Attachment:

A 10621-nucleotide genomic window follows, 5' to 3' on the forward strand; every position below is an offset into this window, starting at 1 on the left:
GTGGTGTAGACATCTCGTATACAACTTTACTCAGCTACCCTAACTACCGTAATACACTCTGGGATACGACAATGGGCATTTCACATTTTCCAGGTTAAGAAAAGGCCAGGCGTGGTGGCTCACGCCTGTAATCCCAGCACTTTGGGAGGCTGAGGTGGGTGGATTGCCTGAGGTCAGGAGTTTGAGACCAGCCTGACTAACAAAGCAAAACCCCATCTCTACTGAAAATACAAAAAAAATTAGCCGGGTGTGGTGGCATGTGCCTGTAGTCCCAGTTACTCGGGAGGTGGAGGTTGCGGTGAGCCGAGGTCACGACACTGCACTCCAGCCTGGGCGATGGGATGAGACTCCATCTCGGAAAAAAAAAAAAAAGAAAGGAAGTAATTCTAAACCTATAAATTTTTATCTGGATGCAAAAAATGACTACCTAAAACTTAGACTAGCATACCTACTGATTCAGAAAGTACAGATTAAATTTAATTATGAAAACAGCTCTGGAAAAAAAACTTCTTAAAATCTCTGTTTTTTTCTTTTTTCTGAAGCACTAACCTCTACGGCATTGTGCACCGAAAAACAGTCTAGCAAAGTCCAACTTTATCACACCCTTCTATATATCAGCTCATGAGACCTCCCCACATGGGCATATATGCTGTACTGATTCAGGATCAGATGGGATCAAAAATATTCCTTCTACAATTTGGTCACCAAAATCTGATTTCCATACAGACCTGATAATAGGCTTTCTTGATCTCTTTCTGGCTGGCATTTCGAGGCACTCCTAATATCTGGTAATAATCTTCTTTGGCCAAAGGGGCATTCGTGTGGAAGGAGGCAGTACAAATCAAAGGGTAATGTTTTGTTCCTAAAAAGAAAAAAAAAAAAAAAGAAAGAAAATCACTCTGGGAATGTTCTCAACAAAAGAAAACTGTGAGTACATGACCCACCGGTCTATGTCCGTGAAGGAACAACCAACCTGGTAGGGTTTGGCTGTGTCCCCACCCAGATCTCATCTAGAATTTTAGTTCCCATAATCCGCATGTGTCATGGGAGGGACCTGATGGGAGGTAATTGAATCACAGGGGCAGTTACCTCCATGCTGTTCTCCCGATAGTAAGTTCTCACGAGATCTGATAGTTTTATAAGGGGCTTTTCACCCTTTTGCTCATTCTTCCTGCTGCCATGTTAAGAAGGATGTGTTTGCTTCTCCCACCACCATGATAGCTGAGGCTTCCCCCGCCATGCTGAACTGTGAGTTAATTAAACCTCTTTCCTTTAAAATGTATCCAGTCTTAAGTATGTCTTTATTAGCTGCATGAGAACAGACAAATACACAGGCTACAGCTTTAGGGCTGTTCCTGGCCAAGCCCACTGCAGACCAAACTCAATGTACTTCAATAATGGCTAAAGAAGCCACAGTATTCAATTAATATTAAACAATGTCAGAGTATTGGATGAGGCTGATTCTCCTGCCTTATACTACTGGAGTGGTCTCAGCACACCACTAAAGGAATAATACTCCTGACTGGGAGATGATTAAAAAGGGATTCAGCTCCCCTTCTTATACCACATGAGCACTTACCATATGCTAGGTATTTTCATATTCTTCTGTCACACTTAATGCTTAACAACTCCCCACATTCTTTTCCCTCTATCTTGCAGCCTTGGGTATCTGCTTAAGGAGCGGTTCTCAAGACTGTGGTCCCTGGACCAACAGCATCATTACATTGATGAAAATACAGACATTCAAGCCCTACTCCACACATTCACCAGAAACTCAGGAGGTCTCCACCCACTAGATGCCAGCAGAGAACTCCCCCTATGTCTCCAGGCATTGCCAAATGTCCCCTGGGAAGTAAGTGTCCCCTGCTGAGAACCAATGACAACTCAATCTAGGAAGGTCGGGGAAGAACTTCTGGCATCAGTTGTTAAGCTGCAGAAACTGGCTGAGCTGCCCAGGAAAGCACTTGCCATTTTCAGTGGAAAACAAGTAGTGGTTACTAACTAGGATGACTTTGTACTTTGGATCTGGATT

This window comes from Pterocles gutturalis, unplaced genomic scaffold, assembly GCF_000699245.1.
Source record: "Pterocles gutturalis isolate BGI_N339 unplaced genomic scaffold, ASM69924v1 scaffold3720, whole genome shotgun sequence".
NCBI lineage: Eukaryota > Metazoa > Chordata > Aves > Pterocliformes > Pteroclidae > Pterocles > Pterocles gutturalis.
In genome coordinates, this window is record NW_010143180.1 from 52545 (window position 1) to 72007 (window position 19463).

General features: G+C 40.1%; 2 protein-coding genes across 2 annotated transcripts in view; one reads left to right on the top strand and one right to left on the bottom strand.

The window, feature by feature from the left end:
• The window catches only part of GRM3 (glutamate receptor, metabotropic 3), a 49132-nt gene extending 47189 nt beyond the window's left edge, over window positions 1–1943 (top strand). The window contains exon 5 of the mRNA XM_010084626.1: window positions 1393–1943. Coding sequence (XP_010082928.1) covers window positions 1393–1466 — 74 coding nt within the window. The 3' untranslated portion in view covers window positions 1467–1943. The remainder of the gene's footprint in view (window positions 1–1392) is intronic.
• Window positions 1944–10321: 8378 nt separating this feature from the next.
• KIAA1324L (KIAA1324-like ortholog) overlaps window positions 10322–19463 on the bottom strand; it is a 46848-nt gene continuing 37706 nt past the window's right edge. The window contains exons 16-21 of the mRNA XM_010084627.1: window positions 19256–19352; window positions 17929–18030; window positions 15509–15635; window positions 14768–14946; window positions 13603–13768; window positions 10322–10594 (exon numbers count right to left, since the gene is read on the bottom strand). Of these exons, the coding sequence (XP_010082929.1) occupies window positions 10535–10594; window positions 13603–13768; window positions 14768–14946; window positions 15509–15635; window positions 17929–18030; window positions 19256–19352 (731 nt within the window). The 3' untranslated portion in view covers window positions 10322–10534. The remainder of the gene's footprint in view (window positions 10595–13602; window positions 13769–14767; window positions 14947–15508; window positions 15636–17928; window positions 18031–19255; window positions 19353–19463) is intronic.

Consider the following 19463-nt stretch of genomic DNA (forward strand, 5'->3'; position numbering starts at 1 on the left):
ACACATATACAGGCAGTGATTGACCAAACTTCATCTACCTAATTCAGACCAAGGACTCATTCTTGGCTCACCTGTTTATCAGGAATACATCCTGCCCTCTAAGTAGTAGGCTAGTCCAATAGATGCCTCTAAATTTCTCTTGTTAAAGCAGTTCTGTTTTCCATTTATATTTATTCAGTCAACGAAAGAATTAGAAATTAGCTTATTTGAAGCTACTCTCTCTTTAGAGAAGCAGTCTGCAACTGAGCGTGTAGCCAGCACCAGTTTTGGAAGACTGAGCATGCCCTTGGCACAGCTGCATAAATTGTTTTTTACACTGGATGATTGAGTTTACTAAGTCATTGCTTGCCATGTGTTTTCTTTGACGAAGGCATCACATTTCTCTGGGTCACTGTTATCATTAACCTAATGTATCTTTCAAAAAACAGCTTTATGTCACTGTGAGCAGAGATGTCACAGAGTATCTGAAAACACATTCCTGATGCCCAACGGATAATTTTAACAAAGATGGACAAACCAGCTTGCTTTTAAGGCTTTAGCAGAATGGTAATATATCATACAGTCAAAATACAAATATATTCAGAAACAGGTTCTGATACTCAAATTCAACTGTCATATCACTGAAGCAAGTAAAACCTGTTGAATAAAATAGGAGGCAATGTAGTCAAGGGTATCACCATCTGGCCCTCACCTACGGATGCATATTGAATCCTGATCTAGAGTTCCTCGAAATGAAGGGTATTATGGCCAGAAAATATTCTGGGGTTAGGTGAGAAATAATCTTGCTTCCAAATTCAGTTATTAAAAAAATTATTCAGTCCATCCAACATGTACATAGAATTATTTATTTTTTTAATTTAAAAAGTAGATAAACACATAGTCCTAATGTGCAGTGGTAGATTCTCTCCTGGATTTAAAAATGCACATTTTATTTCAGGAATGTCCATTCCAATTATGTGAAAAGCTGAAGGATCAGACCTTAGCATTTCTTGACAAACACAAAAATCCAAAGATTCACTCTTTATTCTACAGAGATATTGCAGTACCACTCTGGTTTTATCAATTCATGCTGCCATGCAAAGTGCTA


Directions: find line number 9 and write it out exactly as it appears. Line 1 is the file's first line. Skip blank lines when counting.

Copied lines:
• The window catches only part of GRM3 (glutamate receptor, metabotropic 3), a 49132-nt gene extending 47189 nt beyond the window's left edge, over window positions 1–1943 (top strand). The window contains exon 5 of the mRNA XM_010084626.1: window positions 1393–1943. Coding sequence (XP_010082928.1) covers window positions 1393–1466 — 74 coding nt within the window. The 3' untranslated portion in view covers window positions 1467–1943. The remainder of the gene's footprint in view (window positions 1–1392) is intronic.